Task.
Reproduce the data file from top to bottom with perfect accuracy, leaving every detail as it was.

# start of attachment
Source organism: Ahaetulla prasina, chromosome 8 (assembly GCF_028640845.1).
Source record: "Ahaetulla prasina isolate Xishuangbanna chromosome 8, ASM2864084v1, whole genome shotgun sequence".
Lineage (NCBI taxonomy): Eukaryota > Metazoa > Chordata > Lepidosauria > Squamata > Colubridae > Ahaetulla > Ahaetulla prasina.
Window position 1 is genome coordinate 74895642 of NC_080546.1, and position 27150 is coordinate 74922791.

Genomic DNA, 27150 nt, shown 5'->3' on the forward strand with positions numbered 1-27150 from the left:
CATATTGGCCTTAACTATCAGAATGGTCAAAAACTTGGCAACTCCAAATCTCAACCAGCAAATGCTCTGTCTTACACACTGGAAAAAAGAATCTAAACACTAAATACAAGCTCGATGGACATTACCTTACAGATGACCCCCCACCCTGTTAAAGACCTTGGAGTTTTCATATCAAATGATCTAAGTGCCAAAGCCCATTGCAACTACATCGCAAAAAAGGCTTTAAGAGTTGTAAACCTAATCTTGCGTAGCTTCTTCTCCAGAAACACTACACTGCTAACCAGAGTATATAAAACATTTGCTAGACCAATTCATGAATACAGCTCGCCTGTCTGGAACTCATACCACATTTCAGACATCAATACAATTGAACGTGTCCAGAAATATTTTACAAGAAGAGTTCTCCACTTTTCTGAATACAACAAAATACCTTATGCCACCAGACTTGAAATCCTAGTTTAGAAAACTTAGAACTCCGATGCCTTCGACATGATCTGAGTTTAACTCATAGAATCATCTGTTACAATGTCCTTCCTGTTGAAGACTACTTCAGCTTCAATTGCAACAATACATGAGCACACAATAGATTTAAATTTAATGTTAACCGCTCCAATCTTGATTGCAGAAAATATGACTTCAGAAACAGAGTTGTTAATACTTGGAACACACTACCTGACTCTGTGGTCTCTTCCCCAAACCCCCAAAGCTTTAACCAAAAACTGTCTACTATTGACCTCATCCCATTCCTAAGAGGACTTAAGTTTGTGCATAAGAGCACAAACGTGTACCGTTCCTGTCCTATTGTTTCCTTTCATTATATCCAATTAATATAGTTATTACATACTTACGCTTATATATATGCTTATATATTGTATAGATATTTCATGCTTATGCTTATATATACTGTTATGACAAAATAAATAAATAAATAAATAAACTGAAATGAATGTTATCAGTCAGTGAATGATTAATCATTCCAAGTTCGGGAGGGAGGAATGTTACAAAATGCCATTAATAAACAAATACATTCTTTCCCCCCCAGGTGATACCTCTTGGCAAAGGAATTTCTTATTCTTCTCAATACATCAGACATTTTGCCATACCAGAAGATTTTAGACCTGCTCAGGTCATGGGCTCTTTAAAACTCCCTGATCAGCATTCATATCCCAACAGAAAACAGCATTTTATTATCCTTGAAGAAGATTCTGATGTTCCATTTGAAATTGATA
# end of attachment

Source organism: Ahaetulla prasina, chromosome 8 (assembly GCF_028640845.1).
Source record: "Ahaetulla prasina isolate Xishuangbanna chromosome 8, ASM2864084v1, whole genome shotgun sequence".
Lineage (NCBI taxonomy): Eukaryota > Metazoa > Chordata > Lepidosauria > Squamata > Colubridae > Ahaetulla > Ahaetulla prasina.
Window position 1 is genome coordinate 74895642 of NC_080546.1, and position 27150 is coordinate 74922791.

Genomic DNA, 27150 nt, shown 5'->3' on the forward strand with positions numbered 1-27150 from the left:
CATATTGGCCTTAACTATCAGAATGGTCAAAAACTTGGCAACTCCAAATCTCAACCAGCAAATGCTCTGTCTTACACACTGGAAAAAAGAATCTAAACACTAAATACAAGCTCGATGGACATTACCTTACAGATGACCCCCCACCCTGTTAAAGACCTTGGAGTTTTCATATCAAATGATCTAAGTGCCAAAGCCCATTGCAACTACATCGCAAAAAAGGCTTTAAGAGTTGTAAACCTAATCTTGCGTAGCTTCTTCTCCAGAAACACTACACTGCTAACCAGAGTATATAAAACATTTGCTAGACCAATTCATGAATACAGCTCGCCTGTCTGGAACTCATACCACATTTCAGACATCAATACAATTGAACGTGTCCAGAAATATTTTACAAGAAGAGTTCTCCACTTTTCTGAATACAACAAAATACCTTATGCCACCAGACTTGAAATCCTAGTTTAGAAAACTTAGAACTCCGATGCCTTCGACATGATCTGAGTTTAACTCATAGAATCATCTGTTACAATGTCCTTCCTGTTGAAGACTACTTCAGCTTCAATTGCAACAATACATGAGCACACAATAGATTTAAATTTAATGTTAACCGCTCCAATCTTGATTGCAGAAAATATGACTTCAGAAACAGAGTTGTTAATACTTGGAACACACTACCTGACTCTGTGGTCTCTTCCCCAAACCCCCAAAGCTTTAACCAAAAACTGTCTACTATTGACCTCATCCCATTCCTAAGAGGACTTAAGTTTGTGCATAAGAGCACAAACGTGTACCGTTCCTGTCCTATTGTTTCCTTTCATTATATCCAATTAATATAGTTATTACATACTTACGCTTATATATATGCTTATATATTGTATAGATATTTCATGCTTATGCTTATATATACTGTTATGACAAAATAAATAAATAAATAAATAAACTGAAATGAATGTTATCAGTCAGTGAATGATTAATCATTCCAAGTTCGGGAGGGAGGAATGTTACAAAATGCCATTAATAAACAAATACATTCTTTCCCCCCCAGGTGATACCTCTTGGCAAAGGAATTTCTTATTCTTCTCAATACATCAGACATTTTGCCATACCAGAAGATTTTAGACCTGCTCAGGTCATGGGCTCTTTAAAACTCCCTGATCAGCATTCATATCCCAACAGAAAACAGCATTTTATTATCCTTGAAGAAGATTCTGATGTTCCATTTGAAATTGATA